Accident and Missing Air Crew Reports




Sources: AAIR, USAAFDATA, MACR, WWII AAF Casualty List, NARA (see resources page).

Squadron Crew Year Month Role Name Rank Serial Status
573573120432NCalvert, Russell J.1/Lt.O798744
SOURCE: MACR 08058, 42-95802. 25 Aug 1944
NOTES: Target: Brest/Penscorff Coastal Defences. Mid-air collision between stabilizer of lead flight No.4 (42-95802 - Thorn) and left propellor of No.6 (42-95797 - Rice). Thorn lowered landing gear, one man bailed out, then aircraft went into spin. Calvert, who managed to bail out and was picked up by fishermen, stated that Thorn was low on gas and planned to land in Cherbourg and left the formation, but then decided to rejoin the formation and follow them to Cherbourg.
573573113432NCollins, Donald E., (Rip)1/Lt.O669007POW
SOURCE: MACR 06359, 42-107834. 5 Jul 1944
NOTES: Target: Senoche F/D. 42-107834 was hit by FLAK and crashed near Foret de Dreux. One witness statement says that Hartman bailed out of top hatch, but was knocked out and failed to open parachute. CP and B suffered burns.
57357312543NDudley, Norman S., Jr.Capt.O669017POW
SOURCE: MACR 11662, 42-95825. 23 Dec 1944
NOTES: Target: Ahrweiler, Germany. Formation attacked by 50 to 75 enemy aircraft attacking in waves of 10 to 15 aircraft. 42-95825 was in a 3 ship lead flight and bombing was by flight in trail. Enemy aircraft had already attacked the low and high flights. After the lead flight turned off target, 30 enemy aircraft made single attacks from the rear. Abraham in 42-107747 wavered in formation and then dropped back. Explosive shells were seen striking Boylan in 42-95825. The wings, fuselage, and nacelles were hit. His speed fell to 180 and he nosed aircraft down. All crew survived and became POW. The only remaining aircraft of the lead flight, Dillard in 42-107806, then climbed and joined the lead flight of the box ahead.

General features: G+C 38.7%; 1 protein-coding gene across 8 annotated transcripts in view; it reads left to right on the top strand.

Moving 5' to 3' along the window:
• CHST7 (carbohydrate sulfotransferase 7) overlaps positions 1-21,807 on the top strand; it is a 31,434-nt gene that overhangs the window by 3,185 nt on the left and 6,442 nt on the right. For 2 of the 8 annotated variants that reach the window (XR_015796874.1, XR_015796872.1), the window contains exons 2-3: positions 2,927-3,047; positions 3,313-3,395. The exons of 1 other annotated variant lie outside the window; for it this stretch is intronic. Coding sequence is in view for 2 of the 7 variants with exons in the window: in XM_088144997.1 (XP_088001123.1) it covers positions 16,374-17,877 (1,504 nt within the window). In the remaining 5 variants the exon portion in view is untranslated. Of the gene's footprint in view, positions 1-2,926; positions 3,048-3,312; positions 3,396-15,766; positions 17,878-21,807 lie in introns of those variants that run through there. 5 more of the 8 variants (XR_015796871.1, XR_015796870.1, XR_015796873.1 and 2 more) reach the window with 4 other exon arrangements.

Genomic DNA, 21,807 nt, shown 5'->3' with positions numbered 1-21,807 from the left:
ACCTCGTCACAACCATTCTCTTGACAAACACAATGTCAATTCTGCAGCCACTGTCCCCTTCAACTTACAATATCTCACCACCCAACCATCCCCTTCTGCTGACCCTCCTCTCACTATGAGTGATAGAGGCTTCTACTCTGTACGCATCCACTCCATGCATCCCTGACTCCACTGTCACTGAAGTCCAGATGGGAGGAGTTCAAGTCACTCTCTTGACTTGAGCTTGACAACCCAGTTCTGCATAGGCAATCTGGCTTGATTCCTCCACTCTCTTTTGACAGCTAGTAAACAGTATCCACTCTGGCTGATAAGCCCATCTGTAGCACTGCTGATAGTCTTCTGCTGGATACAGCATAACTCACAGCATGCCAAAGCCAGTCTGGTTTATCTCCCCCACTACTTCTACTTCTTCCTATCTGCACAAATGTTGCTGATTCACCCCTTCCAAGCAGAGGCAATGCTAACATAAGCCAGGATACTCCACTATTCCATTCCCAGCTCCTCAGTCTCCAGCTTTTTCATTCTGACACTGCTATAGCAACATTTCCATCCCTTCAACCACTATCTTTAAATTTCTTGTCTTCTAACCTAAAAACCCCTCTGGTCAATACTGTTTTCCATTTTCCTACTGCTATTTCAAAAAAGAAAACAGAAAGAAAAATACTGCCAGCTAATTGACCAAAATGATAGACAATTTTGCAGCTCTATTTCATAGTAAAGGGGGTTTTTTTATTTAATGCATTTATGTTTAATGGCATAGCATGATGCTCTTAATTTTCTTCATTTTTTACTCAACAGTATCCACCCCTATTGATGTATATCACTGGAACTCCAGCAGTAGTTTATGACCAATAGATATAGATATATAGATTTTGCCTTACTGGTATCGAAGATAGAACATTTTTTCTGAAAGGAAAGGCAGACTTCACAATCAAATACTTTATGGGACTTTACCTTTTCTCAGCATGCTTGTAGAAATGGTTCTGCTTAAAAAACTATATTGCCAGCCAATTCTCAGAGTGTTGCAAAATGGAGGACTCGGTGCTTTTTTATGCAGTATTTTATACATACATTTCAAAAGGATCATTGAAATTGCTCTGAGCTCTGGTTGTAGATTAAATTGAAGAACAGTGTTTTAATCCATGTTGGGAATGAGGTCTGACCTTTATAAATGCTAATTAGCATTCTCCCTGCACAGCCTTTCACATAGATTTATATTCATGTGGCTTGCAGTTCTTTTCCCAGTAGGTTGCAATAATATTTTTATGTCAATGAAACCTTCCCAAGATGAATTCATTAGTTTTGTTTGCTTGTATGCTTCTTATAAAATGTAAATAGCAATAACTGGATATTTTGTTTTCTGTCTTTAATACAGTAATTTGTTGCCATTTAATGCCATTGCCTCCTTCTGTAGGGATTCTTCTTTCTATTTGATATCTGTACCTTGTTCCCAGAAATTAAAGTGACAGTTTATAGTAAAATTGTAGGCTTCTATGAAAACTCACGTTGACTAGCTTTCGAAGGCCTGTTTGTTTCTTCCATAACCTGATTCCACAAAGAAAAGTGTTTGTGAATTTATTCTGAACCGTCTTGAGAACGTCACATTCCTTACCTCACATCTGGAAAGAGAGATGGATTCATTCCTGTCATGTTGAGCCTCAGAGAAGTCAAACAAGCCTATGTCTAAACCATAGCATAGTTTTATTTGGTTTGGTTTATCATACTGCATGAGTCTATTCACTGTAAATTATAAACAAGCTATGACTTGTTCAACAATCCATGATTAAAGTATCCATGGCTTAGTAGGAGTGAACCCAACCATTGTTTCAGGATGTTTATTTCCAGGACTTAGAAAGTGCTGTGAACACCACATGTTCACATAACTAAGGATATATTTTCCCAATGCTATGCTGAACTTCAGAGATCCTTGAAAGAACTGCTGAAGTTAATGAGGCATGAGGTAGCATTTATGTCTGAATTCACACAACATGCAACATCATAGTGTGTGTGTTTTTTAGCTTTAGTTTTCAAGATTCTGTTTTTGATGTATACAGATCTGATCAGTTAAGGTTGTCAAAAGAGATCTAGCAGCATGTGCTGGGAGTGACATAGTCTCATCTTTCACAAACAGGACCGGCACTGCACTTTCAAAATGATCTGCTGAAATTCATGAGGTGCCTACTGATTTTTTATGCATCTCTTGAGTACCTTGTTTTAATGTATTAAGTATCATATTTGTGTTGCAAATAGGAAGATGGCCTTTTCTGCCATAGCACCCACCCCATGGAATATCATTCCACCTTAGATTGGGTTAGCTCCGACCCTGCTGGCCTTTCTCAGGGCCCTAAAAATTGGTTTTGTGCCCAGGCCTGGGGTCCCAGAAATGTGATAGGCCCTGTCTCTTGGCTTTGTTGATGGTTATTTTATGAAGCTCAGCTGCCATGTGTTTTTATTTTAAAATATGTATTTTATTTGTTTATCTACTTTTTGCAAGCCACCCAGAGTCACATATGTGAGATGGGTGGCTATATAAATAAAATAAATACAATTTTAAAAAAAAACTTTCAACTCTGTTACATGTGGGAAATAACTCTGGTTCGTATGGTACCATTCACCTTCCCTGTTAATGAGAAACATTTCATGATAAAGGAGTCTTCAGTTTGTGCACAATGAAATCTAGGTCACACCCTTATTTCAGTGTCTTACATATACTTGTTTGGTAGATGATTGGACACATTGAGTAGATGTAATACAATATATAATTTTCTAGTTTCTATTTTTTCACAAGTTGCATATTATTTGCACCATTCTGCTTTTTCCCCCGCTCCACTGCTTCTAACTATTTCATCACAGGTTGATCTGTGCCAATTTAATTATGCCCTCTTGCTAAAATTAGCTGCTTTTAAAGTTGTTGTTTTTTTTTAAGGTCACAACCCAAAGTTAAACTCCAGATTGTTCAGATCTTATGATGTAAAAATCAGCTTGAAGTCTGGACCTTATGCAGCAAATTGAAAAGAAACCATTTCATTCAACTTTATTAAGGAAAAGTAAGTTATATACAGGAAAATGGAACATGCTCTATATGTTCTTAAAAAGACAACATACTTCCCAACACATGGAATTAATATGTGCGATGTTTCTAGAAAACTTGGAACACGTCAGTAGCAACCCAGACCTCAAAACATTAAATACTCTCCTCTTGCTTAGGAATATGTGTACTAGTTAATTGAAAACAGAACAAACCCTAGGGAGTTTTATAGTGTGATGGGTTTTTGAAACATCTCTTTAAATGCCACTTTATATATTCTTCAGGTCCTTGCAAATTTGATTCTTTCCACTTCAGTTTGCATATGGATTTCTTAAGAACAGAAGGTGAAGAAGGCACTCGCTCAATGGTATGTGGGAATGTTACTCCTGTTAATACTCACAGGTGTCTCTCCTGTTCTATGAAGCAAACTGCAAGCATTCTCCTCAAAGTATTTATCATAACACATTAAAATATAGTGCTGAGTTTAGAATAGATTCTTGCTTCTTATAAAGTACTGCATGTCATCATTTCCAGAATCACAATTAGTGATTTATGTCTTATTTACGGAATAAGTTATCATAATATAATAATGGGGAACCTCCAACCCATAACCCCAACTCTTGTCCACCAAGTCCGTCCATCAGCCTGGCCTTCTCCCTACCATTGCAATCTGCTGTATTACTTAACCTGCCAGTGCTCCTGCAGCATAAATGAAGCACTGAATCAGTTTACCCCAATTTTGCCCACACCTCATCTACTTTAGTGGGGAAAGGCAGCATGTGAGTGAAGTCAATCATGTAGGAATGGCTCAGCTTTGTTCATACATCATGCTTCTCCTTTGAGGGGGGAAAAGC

573573149NGreico, Joseph1/Lt.O792460
SOURCE: Accident Report, 41-17994. 5 Apr 1944
NOTES: Aircraft type B-26-B4, No. 41-17994 crashed on take off, immediately after becoming airborne, due to loss of power in the right engine. With this loss of power, after being airborne, the aircraft lost airspeed and altitude rapidly, forcing crash landing.
The investigating committee is convinced that the pilot used good judgement in making a wheels up landing after loss of airspeed. Also the committee find it impossible to determine any cause other than loss of power in right engine.
A proper and efficient pre-flight check was made. There are no recommendations for action to prevent repetition.
NOTE: This accident occurred at RAF Toome Bridge, Northern Ireland (a replacement crew training center) before this crew (except Greico) were assigned to the 573rd Bomb Squadron.
573573146458NHanna, Robert C.1/Lt.O732466
SOURCE: MACR 14863, 44-35303. 17 Aug 1945
NOTES: At 06:09, Major Richmond and crew left Marignane, France in A-26C Invader 44-35303 on route to Marrakech. The crew and aircraft were on a ferry mission and returning to the US. At 06:39 after reaching 8,000 feet and levelling off on course the aircraft was seen, by the 2 other aircraft accompanying (#4176 - Massoni and #9560 - MacFarren), to go into vertical dive. Wreckage was later seen floating in the sea south of Marseilles. It was reported that one body was seen floating in the water, and a life raft was dropped. However, when the life raft was later recovered, no survivors were found.
573573137449NHenley, William C.Capt.O665918
SOURCE: Accident Report, 43-22603. 21 Apr 1945
NOTES: Taxiing accident at Maastricht/Beek (Y-44).

On 21 April 1945, 1st Lt Kenneth L. Baker, was flying an-A-26C25 aircraft, A.F. #43-22603 on an operational mission. While returning from the mission, adverse weather conditions existed at the home base, Lt. Baker lost the home field, because of low ceilings and very poor visibility. He located Y-44, and made a decision to land there. This field is under construction and has no flying control. After landing, Lt Baker had to turn around at end of runway, to proceed to taxi-strip, as there were no strips at end of runway, onto which he could turn. Another aircraft landing behind him, made him taxi directly off the runway, in order to-avoid a collision of two aircraft. In so doing, the right wheel dropped into a hole, causing right prop to dig into the ground.